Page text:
Highway to Hell

My apologies to AC/DC or borrowing part of their famous song title for this post. I am a big rock ‘n’ roll fan, and that just popped into my head. You’ll get the meaning in a couple of minutes.

Other than driving up to La Grande, Oregon about a year ago to pick up my new camp trailer, I haven’t been to the Northwest since 2019. It feels like an eternity; for some reason everything that happened prior to Covid almost seems like it occurred in another age.

Anyway, some of you may know that I am an investment advisor in my day job, and this was my first trip to visit my clients in Oregon in three years and the clients I have in Washington in four years. I scheduled in a couple of extra days for some recreation as it’s not like I make it up to this part of the country on a regular basis.

This was the first rest area in Oregon on Interstate 84 at Weatherby, OR. This is kind of a special place to me as it is really the first stop in the Pacific Northwest. My rig is parked at the rest area.

The first night on the road I stayed at a campground in Baker City, Oregon. I planned an extra day there to go exploring. When I was picking up my trailer last year in La Grande, the dealership owner mentioned that the Wallowa Mountains off to the east near the Idaho border were fairly spectacular as was Hells Canyon. With one full day to kick around, I decided that I would make a journey over to Hells Canyon.

For those of you who don’t know, Hells Canyon is a very deep gorge that was created by the Snake River as it flows through the mountains between Oregon and Idaho and eventually into the Columbia River which then flows into the Pacific Ocean. The canyon is about 10 miles wide (16 km) at its widest, and runs from the northern portion of the Oregon/Idaho border up into the border with southern Washington state. It is actually deeper than the Grand Canyon in Arizona.

Looking northward down the Snake River toward the depths of Hells Canyon.

Hells Canyon’s earliest origins date back about 300 million years ago from volcanic activity around the Pacific Ocean. Sometime between 30 million years ago and 17 million years ago, this area was formed from the collision of the Pacific Plate with the North American Plate. That collision caused more volcanic activity which flooded much of the northwestern United States with incredible amounts of basalt lava. Sometime around 6 million years ago the Snake River began to cut through the terrain and form what is now Hells Canyon – the deepest gorge in North America at 7,993 feet (2,436 m).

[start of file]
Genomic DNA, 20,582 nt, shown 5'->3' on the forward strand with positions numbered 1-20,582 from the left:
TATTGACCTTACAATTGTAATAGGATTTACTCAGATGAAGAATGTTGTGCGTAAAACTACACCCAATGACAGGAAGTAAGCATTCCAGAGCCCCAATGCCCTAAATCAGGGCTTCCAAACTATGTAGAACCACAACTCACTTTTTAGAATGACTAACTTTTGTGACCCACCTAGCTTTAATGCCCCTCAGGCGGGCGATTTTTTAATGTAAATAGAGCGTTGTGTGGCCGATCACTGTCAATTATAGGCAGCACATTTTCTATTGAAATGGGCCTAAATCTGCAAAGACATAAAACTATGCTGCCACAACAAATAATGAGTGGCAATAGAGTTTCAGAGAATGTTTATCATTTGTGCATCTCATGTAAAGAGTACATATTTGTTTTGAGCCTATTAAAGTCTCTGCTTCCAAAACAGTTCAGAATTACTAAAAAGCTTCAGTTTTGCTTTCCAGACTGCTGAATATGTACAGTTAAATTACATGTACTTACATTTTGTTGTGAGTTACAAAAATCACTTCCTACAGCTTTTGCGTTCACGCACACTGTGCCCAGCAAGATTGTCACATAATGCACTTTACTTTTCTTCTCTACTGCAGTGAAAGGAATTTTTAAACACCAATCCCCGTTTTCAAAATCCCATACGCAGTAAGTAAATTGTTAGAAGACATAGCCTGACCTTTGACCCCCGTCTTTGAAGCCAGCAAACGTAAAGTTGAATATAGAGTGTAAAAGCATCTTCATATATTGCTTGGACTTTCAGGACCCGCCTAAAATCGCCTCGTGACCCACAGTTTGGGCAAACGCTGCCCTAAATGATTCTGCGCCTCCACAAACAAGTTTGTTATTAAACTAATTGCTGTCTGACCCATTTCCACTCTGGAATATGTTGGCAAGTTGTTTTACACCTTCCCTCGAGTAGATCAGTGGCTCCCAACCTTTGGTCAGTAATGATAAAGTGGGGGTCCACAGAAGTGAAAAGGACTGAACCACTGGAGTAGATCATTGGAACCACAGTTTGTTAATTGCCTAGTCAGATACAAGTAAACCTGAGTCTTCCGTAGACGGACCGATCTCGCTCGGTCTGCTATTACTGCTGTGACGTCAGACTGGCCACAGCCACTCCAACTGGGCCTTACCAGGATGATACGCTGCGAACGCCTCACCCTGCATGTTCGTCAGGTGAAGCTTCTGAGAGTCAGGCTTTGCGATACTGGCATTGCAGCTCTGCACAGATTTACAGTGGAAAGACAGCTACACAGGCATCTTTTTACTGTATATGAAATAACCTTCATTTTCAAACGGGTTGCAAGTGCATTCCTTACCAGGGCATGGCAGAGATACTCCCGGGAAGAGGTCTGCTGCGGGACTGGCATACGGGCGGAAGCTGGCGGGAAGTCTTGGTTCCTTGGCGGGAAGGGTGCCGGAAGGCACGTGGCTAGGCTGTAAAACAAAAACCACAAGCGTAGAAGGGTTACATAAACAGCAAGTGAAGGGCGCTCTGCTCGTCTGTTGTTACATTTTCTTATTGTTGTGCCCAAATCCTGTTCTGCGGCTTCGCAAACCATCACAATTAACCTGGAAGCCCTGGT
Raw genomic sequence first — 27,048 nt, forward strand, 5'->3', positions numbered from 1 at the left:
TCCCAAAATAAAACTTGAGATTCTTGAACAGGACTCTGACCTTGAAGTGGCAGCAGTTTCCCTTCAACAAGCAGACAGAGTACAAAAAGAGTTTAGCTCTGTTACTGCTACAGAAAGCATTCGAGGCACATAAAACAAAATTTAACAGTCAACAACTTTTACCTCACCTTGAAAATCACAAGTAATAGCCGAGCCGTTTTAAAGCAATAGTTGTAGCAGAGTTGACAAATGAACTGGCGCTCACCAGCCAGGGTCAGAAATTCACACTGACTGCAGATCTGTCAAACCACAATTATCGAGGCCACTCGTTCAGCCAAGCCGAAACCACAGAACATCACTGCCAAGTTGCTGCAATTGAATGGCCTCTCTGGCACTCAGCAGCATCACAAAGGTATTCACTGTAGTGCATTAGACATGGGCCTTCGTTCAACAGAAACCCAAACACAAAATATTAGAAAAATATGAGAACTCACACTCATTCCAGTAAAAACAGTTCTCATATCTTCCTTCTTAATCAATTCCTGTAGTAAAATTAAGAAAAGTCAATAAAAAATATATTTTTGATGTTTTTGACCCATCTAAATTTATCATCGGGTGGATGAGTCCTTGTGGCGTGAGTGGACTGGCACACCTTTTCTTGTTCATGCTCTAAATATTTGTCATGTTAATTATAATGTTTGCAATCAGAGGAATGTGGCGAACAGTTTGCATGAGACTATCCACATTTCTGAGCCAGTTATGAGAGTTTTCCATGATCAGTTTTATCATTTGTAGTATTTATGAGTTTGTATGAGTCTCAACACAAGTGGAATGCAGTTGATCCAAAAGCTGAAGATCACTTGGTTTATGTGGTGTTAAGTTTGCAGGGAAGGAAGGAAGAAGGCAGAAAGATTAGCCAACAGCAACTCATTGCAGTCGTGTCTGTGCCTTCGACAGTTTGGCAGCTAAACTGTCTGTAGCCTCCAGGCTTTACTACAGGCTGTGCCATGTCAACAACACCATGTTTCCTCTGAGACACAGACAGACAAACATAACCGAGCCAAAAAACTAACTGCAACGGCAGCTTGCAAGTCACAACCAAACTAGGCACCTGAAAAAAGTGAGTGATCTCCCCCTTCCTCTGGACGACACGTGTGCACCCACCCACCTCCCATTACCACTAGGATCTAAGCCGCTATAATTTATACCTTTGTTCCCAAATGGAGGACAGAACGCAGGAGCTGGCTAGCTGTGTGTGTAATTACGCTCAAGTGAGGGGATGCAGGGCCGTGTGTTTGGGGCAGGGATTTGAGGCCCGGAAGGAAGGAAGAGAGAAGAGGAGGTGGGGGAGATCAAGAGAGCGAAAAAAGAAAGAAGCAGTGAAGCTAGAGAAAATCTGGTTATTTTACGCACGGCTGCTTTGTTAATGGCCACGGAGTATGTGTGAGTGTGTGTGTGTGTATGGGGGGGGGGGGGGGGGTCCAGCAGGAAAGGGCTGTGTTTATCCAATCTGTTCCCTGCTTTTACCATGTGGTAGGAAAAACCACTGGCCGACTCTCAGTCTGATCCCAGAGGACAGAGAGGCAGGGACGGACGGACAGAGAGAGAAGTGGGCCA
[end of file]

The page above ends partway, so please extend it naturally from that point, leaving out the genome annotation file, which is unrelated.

When I was searching Google the prior evening figuring out the best route from where I was in Baker City, it looked like I had about a 68 mile (109 km) drive on Oregon 86 over to the canyon. However, as I would soon learn, that 68 miles was only to the beginning of the Hells Canyon area. Even getting to the dam, which is really the beginning of the deeper part of the canyon, was another 32 miles (51.5 km) one way.

This is the Powder River not too far east of Baker City along OR 86.

But, the journey was well worth it as the scenery was really incredible most of the way. For a good portion of that 68 miles, Oregon Highway 86 follows along the Powder River. The terrain east out of Baker city is mainly a desert type landscape and quite hilly. In fact, only a few miles east of Baker, Highway 86 offers a turnoff into the national Oregon Trail Museum. If you’ve never been there, give yourself several hours. It is definitely well worth the time and very interesting way to get a vision of how difficult the early settlement of the Western United States really was.

First view of the Wallowa Mountains east toward the Idaho border. This shot was not far out of Baker City.

Some of the drive presented some rather dramatic views of the Wallowa Mountains to the north and east. These are incredibly rugged peaks as you can see in these photos. As Oregon 86 proceeded eastward, I eventually got into more farm country, and finally made it to the Snake River near an area known as Oxbow.

Getting closer to the Hells Canyon area. This is looking more northward toward the bottom end of the Wallowa Mountains.

Taking this route only allowed me to see the very beginning of the south end of Hells Canyon. Most of the canyon is not accessible by road and is in incredibly remote territory. In fact, the greater Hells Canyon area incorporates over 214,000 acres of wilderness!

Wilderness is a very specific designation given to protected areas in the US which prohibits any type of motorized travel or equipment usage. It is only given to more primitive type areas.

Here is another old farm along OR 86 on the way to Hells Canyon. Those the Wallowa Mountains in the background.